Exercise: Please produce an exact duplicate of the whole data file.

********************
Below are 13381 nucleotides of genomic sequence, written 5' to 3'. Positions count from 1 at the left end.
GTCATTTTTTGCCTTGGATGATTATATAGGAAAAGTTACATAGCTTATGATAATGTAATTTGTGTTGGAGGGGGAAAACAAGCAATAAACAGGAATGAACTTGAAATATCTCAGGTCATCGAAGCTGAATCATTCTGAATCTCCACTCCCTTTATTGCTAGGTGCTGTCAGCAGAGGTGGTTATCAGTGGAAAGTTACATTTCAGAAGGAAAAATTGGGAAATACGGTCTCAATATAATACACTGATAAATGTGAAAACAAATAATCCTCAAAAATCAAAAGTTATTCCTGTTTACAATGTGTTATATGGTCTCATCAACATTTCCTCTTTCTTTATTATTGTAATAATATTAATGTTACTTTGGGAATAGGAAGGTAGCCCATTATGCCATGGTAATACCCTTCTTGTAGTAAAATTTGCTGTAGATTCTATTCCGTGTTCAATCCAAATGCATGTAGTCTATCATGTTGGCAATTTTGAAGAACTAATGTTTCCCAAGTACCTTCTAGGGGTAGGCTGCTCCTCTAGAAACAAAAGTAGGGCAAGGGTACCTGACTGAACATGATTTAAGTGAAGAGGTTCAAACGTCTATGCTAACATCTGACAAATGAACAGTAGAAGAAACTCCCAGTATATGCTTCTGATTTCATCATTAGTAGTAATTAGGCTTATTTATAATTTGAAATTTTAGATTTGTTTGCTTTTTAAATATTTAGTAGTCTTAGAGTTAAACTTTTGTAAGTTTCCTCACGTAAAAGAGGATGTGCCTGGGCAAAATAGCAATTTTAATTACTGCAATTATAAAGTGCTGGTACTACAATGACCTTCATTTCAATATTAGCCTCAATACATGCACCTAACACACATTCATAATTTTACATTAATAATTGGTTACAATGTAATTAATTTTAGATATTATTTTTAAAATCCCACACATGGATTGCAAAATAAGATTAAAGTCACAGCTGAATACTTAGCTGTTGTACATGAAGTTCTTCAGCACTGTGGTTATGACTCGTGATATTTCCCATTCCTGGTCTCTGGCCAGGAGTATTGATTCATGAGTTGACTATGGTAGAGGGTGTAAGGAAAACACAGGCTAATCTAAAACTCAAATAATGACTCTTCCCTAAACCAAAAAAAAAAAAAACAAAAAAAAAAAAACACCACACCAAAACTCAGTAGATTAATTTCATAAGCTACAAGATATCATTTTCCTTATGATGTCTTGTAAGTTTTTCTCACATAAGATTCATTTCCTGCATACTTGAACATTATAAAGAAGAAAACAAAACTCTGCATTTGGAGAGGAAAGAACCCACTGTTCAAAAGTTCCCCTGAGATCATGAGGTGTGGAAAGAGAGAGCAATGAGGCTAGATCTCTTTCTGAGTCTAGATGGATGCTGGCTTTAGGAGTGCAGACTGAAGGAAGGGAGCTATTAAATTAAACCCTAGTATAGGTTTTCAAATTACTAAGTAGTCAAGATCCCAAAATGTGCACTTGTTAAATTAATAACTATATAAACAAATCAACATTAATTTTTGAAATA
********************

Below are 13381 nucleotides of genomic sequence, written 5' to 3'. Positions count from 1 at the left end.
GTCATTTTTTGCCTTGGATGATTATATAGGAAAAGTTACATAGCTTATGATAATGTAATTTGTGTTGGAGGGGGAAAACAAGCAATAAACAGGAATGAACTTGAAATATCTCAGGTCATCGAAGCTGAATCATTCTGAATCTCCACTCCCTTTATTGCTAGGTGCTGTCAGCAGAGGTGGTTATCAGTGGAAAGTTACATTTCAGAAGGAAAAATTGGGAAATACGGTCTCAATATAATACACTGATAAATGTGAAAACAAATAATCCTCAAAAATCAAAAGTTATTCCTGTTTACAATGTGTTATATGGTCTCATCAACATTTCCTCTTTCTTTATTATTGTAATAATATTAATGTTACTTTGGGAATAGGAAGGTAGCCCATTATGCCATGGTAATACCCTTCTTGTAGTAAAATTTGCTGTAGATTCTATTCCGTGTTCAATCCAAATGCATGTAGTCTATCATGTTGGCAATTTTGAAGAACTAATGTTTCCCAAGTACCTTCTAGGGGTAGGCTGCTCCTCTAGAAACAAAAGTAGGGCAAGGGTACCTGACTGAACATGATTTAAGTGAAGAGGTTCAAACGTCTATGCTAACATCTGACAAATGAACAGTAGAAGAAACTCCCAGTATATGCTTCTGATTTCATCATTAGTAGTAATTAGGCTTATTTATAATTTGAAATTTTAGATTTGTTTGCTTTTTAAATATTTAGTAGTCTTAGAGTTAAACTTTTGTAAGTTTCCTCACGTAAAAGAGGATGTGCCTGGGCAAAATAGCAATTTTAATTACTGCAATTATAAAGTGCTGGTACTACAATGACCTTCATTTCAATATTAGCCTCAATACATGCACCTAACACACATTCATAATTTTACATTAATAATTGGTTACAATGTAATTAATTTTAGATATTATTTTTAAAATCCCACACATGGATTGCAAAATAAGATTAAAGTCACAGCTGAATACTTAGCTGTTGTACATGAAGTTCTTCAGCACTGTGGTTATGACTCGTGATATTTCCCATTCCTGGTCTCTGGCCAGGAGTATTGATTCATGAGTTGACTATGGTAGAGGGTGTAAGGAAAACACAGGCTAATCTAAAACTCAAATAATGACTCTTCCCTAAACCAAAAAAAAAAAAAACAAAAAAAAAAAAACACCACACCAAAACTCAGTAGATTAATTTCATAAGCTACAAGATATCATTTTCCTTATGATGTCTTGTAAGTTTTTCTCACATAAGATTCATTTCCTGCATACTTGAACATTATAAAGAAGAAAACAAAACTCTGCATTTGGAGAGGAAAGAACCCACTGTTCAAAAGTTCCCCTGAGATCATGAGGTGTGGAAAGAGAGAGCAATGAGGCTAGATCTCTTTCTGAGTCTAGATGGATGCTGGCTTTAGGAGTGCAGACTGAAGGAAGGGAGCTATTAAATTAAACCCTAGTATAGGTTTTCAAATTACTAAGTAGTCAAGATCCCAAAATGTGCACTTGTTAAATTAATAACTATATAAACAAATCAACATTAATTTTTGAAATA